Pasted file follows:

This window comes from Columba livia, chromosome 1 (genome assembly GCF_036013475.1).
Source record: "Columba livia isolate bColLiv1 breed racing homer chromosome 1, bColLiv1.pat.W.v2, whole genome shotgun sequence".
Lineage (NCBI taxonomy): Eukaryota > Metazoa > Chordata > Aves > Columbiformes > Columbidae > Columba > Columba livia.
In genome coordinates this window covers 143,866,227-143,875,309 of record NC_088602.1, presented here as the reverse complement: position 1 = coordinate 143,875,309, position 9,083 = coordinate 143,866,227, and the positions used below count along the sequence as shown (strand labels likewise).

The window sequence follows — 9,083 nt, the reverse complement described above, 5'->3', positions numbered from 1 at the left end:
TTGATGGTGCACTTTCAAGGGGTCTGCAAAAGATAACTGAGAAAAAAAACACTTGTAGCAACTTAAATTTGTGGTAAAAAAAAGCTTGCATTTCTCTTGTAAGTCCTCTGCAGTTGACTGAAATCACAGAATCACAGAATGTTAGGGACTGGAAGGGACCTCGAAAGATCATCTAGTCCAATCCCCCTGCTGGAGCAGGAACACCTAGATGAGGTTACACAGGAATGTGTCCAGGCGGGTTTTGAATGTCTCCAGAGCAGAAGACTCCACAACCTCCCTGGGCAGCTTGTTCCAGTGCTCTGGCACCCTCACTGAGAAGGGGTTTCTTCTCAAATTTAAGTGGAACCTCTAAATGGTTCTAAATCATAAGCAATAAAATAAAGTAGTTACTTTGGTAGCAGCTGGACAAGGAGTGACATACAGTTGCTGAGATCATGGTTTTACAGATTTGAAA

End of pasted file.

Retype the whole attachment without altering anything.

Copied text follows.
This window comes from Columba livia, chromosome 1 (genome assembly GCF_036013475.1).
Source record: "Columba livia isolate bColLiv1 breed racing homer chromosome 1, bColLiv1.pat.W.v2, whole genome shotgun sequence".
Lineage (NCBI taxonomy): Eukaryota > Metazoa > Chordata > Aves > Columbiformes > Columbidae > Columba > Columba livia.
In genome coordinates this window covers 143,866,227-143,875,309 of record NC_088602.1, presented here as the reverse complement: position 1 = coordinate 143,875,309, position 9,083 = coordinate 143,866,227, and the positions used below count along the sequence as shown (strand labels likewise).

The window sequence follows — 9,083 nt, the reverse complement described above, 5'->3', positions numbered from 1 at the left end:
TTGATGGTGCACTTTCAAGGGGTCTGCAAAAGATAACTGAGAAAAAAAACACTTGTAGCAACTTAAATTTGTGGTAAAAAAAAGCTTGCATTTCTCTTGTAAGTCCTCTGCAGTTGACTGAAATCACAGAATCACAGAATGTTAGGGACTGGAAGGGACCTCGAAAGATCATCTAGTCCAATCCCCCTGCTGGAGCAGGAACACCTAGATGAGGTTACACAGGAATGTGTCCAGGCGGGTTTTGAATGTCTCCAGAGCAGAAGACTCCACAACCTCCCTGGGCAGCTTGTTCCAGTGCTCTGGCACCCTCACTGAGAAGGGGTTTCTTCTCAAATTTAAGTGGAACCTCTAAATGGTTCTAAATCATAAGCAATAAAATAAAGTAGTTACTTTGGTAGCAGCTGGACAAGGAGTGACATACAGTTGCTGAGATCATGGTTTTACAGATTTGAAA